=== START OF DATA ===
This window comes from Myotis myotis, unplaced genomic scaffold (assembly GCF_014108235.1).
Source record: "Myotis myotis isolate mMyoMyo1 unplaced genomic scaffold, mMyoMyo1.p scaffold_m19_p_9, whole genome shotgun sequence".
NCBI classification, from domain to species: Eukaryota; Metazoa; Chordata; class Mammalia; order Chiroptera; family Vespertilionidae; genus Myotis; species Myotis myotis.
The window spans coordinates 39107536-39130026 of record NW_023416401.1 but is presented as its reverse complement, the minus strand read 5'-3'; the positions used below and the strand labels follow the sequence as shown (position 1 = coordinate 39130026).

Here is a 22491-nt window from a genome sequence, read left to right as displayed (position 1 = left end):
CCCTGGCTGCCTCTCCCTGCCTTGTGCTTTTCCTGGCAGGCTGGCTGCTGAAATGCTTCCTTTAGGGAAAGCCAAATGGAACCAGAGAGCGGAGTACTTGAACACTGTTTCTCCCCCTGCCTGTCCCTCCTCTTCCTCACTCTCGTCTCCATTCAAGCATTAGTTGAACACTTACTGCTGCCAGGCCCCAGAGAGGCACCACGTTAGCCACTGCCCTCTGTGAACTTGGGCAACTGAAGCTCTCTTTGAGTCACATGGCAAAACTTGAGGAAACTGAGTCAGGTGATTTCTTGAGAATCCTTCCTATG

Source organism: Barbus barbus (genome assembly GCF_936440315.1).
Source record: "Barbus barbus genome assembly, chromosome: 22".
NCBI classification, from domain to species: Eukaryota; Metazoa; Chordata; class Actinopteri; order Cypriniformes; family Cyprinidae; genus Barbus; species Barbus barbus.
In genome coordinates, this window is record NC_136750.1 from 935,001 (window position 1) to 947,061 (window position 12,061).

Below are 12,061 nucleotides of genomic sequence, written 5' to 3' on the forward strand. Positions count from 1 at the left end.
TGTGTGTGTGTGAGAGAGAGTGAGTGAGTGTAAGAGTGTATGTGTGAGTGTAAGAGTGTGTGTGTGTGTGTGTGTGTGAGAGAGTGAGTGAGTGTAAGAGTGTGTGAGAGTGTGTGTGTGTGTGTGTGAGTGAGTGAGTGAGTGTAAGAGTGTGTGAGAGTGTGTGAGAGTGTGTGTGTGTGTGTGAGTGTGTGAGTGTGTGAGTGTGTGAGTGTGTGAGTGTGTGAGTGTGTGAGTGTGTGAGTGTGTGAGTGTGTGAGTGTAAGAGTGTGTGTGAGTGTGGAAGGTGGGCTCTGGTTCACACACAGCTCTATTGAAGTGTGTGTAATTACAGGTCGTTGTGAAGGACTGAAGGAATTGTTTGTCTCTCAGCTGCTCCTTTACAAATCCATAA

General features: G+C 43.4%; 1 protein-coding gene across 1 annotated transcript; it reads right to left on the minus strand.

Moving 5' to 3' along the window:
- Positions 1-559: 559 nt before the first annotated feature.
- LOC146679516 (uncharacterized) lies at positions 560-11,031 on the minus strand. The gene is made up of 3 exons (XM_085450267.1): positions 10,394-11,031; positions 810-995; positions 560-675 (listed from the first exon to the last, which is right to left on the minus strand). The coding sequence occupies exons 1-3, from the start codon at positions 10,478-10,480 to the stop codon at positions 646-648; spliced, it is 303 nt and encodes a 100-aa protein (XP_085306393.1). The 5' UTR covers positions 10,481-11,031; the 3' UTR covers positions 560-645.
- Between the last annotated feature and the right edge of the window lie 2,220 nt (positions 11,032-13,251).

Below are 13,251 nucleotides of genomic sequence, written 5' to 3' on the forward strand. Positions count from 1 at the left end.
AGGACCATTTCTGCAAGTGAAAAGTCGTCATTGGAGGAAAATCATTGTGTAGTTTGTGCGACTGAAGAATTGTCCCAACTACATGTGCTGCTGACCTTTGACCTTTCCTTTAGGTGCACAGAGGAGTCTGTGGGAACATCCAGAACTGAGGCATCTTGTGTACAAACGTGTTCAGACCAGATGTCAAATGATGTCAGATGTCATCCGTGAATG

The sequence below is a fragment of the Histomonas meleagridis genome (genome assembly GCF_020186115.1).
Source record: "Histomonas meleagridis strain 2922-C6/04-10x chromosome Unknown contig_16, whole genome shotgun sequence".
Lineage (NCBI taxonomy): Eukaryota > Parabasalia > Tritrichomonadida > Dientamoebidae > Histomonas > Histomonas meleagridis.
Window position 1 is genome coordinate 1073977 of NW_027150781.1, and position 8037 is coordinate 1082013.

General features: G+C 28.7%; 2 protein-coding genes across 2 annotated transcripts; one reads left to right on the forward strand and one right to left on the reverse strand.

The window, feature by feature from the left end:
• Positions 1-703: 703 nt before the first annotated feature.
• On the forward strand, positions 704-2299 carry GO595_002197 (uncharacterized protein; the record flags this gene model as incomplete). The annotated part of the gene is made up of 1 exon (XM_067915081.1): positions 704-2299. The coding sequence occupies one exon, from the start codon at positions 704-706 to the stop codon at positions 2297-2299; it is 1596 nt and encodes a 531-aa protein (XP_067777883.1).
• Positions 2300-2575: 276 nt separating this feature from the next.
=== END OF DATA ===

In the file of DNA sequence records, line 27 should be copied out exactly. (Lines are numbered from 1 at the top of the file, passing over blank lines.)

• On the forward strand, positions 704-2299 carry GO595_002197 (uncharacterized protein; the record flags this gene model as incomplete). The annotated part of the gene is made up of 1 exon (XM_067915081.1): positions 704-2299. The coding sequence occupies one exon, from the start codon at positions 704-706 to the stop codon at positions 2297-2299; it is 1596 nt and encodes a 531-aa protein (XP_067777883.1).